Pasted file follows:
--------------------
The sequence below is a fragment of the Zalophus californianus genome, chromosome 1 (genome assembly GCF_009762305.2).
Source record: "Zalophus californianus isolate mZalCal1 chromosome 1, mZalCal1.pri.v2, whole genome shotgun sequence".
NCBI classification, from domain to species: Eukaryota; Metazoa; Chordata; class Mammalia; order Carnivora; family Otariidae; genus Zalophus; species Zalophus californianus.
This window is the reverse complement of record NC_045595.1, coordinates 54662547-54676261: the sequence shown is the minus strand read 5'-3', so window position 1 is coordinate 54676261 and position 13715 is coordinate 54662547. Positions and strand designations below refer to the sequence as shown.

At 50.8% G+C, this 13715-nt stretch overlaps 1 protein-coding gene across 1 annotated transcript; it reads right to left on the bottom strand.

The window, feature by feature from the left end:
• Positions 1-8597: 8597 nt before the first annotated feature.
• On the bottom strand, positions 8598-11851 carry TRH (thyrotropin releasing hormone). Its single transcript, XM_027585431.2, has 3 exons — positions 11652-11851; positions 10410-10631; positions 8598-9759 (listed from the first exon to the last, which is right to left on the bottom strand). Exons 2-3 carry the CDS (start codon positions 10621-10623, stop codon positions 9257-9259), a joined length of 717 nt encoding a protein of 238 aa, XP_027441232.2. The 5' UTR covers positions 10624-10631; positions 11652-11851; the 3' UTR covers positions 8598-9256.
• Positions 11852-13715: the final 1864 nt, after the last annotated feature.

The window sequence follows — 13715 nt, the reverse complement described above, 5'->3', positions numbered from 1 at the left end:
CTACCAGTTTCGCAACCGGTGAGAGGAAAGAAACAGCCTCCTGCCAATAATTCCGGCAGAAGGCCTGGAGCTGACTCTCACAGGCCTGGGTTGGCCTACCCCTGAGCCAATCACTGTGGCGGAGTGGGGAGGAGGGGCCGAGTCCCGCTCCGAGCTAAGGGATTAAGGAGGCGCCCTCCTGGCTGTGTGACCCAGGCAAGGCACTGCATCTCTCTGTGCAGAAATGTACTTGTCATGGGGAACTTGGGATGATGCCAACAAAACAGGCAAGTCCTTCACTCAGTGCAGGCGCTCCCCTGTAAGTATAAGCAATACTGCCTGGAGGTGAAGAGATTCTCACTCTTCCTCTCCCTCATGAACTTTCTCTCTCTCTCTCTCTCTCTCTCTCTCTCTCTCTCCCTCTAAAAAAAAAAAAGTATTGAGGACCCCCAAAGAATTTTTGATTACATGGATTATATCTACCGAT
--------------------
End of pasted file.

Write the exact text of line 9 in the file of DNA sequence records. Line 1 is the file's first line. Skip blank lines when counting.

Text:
• Positions 11852-13715: the final 1864 nt, after the last annotated feature.